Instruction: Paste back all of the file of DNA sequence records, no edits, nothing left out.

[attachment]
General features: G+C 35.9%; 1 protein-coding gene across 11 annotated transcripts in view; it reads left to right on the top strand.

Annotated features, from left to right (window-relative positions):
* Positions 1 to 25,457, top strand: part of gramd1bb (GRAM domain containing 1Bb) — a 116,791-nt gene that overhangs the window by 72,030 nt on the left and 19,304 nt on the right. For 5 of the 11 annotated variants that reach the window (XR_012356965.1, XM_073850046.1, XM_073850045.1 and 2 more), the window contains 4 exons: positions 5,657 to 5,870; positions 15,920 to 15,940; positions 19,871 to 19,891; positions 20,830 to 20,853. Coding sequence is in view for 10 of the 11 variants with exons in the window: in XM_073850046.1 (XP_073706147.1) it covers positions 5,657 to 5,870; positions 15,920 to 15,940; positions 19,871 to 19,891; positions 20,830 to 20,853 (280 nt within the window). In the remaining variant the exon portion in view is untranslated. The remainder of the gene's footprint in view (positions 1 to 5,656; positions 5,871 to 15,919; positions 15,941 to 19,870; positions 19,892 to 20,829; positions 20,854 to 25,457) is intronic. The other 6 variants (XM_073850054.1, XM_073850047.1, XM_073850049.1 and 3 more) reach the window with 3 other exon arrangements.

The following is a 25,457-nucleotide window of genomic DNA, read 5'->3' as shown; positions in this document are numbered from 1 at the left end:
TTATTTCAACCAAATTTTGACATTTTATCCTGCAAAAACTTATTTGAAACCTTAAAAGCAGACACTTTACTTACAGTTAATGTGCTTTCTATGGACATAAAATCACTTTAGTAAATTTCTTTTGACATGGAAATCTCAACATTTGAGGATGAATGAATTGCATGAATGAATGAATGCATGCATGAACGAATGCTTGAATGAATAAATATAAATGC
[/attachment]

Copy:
General features: G+C 35.9%; 1 protein-coding gene across 11 annotated transcripts in view; it reads left to right on the top strand.

Annotated features, from left to right (window-relative positions):
* Positions 1 to 25,457, top strand: part of gramd1bb (GRAM domain containing 1Bb) — a 116,791-nt gene that overhangs the window by 72,030 nt on the left and 19,304 nt on the right. For 5 of the 11 annotated variants that reach the window (XR_012356965.1, XM_073850046.1, XM_073850045.1 and 2 more), the window contains 4 exons: positions 5,657 to 5,870; positions 15,920 to 15,940; positions 19,871 to 19,891; positions 20,830 to 20,853. Coding sequence is in view for 10 of the 11 variants with exons in the window: in XM_073850046.1 (XP_073706147.1) it covers positions 5,657 to 5,870; positions 15,920 to 15,940; positions 19,871 to 19,891; positions 20,830 to 20,853 (280 nt within the window). In the remaining variant the exon portion in view is untranslated. The remainder of the gene's footprint in view (positions 1 to 5,656; positions 5,871 to 15,919; positions 15,941 to 19,870; positions 19,892 to 20,829; positions 20,854 to 25,457) is intronic. The other 6 variants (XM_073850054.1, XM_073850047.1, XM_073850049.1 and 3 more) reach the window with 3 other exon arrangements.

The following is a 25,457-nucleotide window of genomic DNA, read 5'->3' as shown; positions in this document are numbered from 1 at the left end:
TTATTTCAACCAAATTTTGACATTTTATCCTGCAAAAACTTATTTGAAACCTTAAAAGCAGACACTTTACTTACAGTTAATGTGCTTTCTATGGACATAAAATCACTTTAGTAAATTTCTTTTGACATGGAAATCTCAACATTTGAGGATGAATGAATTGCATGAATGAATGAATGCATGCATGAACGAATGCTTGAATGAATAAATATAAATGC